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Prosecutors seek death penalty for mastermind of Vietnam’s largest financial scam

VIETNAMESE prosecutors called for the death penalty to be handed to Truong My Lan, the mastermind of the Southeast Asian nation’s largest financial fraud on record, state media said.

Lan, the chairwoman of real estate developer Van Thinh Phat Holdings Group, faces a trial in the economic hub of Ho Chi Minh City on accusations of leading a scam that caused damages of $20 billion, or about 4.9% of Vietnam’s gross domestic product.

The trial, expected to run until the end of April, is part of a campaign against graft that the leader of the ruling Communist Party, Nguyen Phu Trong, has pledged for years to stamp out, although with few tangible results.

“Lan didn’t plead guilty and didn’t show remorse,” the Thanh Nien newspaper cited the prosecutors as saying while demanding the death penalty on the charge of embezzlement.

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“The consequences are extremely serious and irreparable, and therefore, there must be a strict punishment for Truong My Lan and remove her from the society,” it added.

A lawyer for Lan was not immediately available for comment on Tuesday.

Lan and her accomplices are accused of siphoning off more than 304 trillion dong ($12.46 billion) from Saigon Joint Stock Commercial Bank (SCB), which she effectively controlled through dozens of proxies, investigators say.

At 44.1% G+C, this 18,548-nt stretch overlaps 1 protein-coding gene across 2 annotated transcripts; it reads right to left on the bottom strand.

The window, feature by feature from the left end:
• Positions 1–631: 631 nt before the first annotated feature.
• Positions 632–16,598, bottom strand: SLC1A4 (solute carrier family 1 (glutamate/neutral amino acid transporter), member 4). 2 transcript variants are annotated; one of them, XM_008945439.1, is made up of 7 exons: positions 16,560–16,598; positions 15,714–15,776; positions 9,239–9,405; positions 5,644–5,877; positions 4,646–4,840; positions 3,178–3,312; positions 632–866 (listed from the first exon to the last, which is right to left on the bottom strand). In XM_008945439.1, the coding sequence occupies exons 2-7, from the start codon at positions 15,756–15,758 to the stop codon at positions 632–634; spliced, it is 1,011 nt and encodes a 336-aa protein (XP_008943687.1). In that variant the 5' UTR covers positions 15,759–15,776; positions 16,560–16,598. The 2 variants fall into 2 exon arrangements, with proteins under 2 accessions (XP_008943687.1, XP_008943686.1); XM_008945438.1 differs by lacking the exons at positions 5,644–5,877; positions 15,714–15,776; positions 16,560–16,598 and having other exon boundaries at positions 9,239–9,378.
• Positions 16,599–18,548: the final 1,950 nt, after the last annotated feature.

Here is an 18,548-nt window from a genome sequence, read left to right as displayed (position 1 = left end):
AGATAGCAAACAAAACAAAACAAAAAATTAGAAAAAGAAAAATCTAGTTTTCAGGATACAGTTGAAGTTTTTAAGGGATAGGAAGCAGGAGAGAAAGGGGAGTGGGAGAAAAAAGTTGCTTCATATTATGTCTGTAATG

Prosecutors have also accused the group of causing damages to the tune of a further 193 trillion dong, more than 129 trillion dong of which consists of accumulated interest on the loans they took.

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That carried total financial damages in the case to 498 trillion dong ($20 billion), the report said.

From early 2018 through October 2022, when the state bailed out SCB after a run on its deposits, Lan appropriated large sums by arranging unlawful loans to shell companies, investigators say.

She is accused of bribing officials to ignore her activities, including paying an alleged $5.2 million to a senior central bank inspector, the investigators said.

Three independent auditing firms had committed violations in the SCB case, lawmaker Pham Van Hoa said on Monday, without identifying them, the government said.

The remark came in a question to Finance Minister Ho Duc Phoc, the government statement added.

Phoc faulted auditing in some recent criminal cases, adding that “intentional collusion and violations” by auditors had not been ruled out.

Top global firms, such as Ernst & Young and KPMG, did not flag concerns about the bank in their audits, public documents show.

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By The African Mirror

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